We took a hop and a skip on over to the 6th annual Boca Raton Concours d’Elegance in South Florida. Normally, we’re not the Concours type, but there were some sights (and sounds) that really caught our fancy while we were on the lawn of the beautiful Boca Raton Resort.
Check out these sportcoat-wearing wealthy fools and their equally wealthy rides:
Only two — that’s right, two — of these Bentley racers were ever built. And during its 12 race season, it picked up 10 victories. Not bad, not bad at all.
The clean lines of the Triumph TR6 had us tripping over our feet to get to it. And that blue paint scheme is stunning.
If you don’t know the Sunbeam Tiger, it’s a British-born sportster with a Shelby-sourced high-performance V8. It’s pretty much everything you could ever want in a 60s era coupe.
The Maserati Merak was introduced in 1972 under the influence of the Bora. Later on DeTomaso bought Maserati (believe it or not), and created a car of their own. But we’ll get to that one later in the list.
Only 97 cars ever came out of the Buffalo-based Playboy Automobile’s factory, and this was one of them. As a “preserved” model, this 1948 Coupe had some light refurbishments, if any. A very rare find.
Nothing like some classic American wings to set the mood.
This is the Fiat Jolly, and it’s mostly adorable with its little mustache and wicker seats.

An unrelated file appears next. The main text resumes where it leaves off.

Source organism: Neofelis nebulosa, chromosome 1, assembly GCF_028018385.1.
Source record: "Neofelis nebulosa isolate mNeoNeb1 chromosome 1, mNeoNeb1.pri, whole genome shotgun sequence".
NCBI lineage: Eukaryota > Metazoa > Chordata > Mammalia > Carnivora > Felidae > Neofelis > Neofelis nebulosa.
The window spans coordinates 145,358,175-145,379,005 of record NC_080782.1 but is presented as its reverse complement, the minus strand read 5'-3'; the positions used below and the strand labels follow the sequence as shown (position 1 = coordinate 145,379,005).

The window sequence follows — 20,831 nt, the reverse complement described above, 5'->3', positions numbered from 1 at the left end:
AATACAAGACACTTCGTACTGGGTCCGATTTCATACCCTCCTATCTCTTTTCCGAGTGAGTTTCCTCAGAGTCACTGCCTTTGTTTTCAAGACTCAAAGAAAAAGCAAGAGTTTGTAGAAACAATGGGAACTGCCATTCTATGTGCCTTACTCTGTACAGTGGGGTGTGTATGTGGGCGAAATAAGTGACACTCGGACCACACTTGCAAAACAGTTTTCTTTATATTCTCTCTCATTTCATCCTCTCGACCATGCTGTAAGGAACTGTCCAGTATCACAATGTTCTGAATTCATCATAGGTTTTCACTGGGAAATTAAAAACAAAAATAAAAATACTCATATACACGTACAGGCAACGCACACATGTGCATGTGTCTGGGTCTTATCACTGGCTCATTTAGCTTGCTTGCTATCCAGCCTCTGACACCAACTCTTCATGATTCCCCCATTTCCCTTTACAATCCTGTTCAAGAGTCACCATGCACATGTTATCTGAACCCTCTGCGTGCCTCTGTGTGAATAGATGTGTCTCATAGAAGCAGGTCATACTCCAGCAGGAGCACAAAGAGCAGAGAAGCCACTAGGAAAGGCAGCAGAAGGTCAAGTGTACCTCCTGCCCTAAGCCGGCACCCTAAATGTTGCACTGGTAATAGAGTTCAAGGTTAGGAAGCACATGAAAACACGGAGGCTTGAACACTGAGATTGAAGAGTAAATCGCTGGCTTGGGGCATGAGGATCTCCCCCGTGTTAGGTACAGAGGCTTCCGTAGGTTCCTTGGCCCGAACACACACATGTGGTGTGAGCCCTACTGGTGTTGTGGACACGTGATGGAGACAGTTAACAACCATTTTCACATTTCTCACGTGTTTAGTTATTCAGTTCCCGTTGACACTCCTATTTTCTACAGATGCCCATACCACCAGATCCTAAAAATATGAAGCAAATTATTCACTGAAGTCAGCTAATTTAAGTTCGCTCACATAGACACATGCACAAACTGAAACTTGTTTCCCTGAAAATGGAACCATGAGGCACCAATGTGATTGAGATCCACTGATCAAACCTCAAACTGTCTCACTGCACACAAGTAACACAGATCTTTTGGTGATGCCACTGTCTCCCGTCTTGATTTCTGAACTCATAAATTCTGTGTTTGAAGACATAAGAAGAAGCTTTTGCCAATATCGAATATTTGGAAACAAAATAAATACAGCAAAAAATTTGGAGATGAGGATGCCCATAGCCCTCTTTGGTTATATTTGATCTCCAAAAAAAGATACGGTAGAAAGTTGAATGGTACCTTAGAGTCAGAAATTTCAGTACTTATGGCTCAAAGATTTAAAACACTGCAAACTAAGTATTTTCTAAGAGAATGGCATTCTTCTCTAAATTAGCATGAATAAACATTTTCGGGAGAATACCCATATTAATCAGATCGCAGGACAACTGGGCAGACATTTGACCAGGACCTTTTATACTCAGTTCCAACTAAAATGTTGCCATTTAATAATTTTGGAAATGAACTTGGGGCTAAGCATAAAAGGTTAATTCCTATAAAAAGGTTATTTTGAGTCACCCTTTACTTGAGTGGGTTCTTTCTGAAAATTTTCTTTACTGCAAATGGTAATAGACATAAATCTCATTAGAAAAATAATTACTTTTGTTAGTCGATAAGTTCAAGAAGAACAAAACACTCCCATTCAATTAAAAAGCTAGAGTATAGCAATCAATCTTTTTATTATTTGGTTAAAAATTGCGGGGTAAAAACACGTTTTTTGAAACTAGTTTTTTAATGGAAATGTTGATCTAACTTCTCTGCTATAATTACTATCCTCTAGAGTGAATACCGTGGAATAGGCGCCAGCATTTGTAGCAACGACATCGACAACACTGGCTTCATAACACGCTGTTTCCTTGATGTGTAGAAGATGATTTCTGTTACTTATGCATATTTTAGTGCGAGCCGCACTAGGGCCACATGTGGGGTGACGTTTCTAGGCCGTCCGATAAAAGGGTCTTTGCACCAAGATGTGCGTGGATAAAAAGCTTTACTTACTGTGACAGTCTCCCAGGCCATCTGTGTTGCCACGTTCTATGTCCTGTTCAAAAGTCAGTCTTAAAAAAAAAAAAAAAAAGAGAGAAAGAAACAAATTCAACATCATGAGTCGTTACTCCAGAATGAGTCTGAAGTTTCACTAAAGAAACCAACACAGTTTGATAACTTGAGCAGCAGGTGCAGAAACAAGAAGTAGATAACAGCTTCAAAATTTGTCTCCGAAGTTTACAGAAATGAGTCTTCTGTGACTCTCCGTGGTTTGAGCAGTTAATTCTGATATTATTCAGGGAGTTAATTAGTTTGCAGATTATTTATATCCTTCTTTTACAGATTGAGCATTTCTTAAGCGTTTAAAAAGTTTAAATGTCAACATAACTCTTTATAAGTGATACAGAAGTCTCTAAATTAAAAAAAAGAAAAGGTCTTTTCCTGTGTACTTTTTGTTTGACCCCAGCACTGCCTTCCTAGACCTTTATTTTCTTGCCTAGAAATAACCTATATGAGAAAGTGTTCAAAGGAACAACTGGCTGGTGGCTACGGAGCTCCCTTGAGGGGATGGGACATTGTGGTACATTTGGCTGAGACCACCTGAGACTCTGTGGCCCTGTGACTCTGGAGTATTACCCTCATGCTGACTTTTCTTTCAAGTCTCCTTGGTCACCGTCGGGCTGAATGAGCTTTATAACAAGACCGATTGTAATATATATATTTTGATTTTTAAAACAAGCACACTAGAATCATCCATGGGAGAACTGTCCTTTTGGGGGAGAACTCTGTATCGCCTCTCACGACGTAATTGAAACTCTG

This classic Mustang came to show the Euro-boxes who is really boss.
It may look like a classic, but this modern Sport Special Roadster was developed by developed by a team at Creative Workshop — a South Florida-based company. It even had some massive Brembo brakes.
As with any good Concours, the Gullwings showed up in numbers. This stunning 300SL was ready to show the crowd just how the nickname “Gullwing” was coined.
The counterpart to the Maserati Merak, the DeTomaso Pantera was introduced in 1971, and had a 20-year production run before its end in 1991.
Part of the Isetta family, the BMW600 was the four-seat microcar Germany introduced to the world in 1957.
And of course, the more modern Alfa Romeo 8C looks right at home amongst the crowd of classics.
Sponsoring the whole even was Mercedes-Benz. And with them, they brought along some turn of the century race cars, which they proceeded to start up.
It sounded glorious.
Best in Show: Honda S600
Our choice for best in show goes to this stunning Honda S600. This lovable little Japanese convertible came with 90 horsepower when it was introduced in 1964. Sadly, production lasted only two years. This example was one of the only Japanese cars on display.
Runner Up: Volkswagen Kharmann Ghia
And our choice for runner up goes to the quirky Volkswagen Kharmann Ghia. Volkswagen began producing the Karmann Ghia in 1955 (pictured here is a 1967), and over 445,000 Karmann Ghias were produced in Germany between 1955 and 1974. You don’t get design like that in modern VW’s.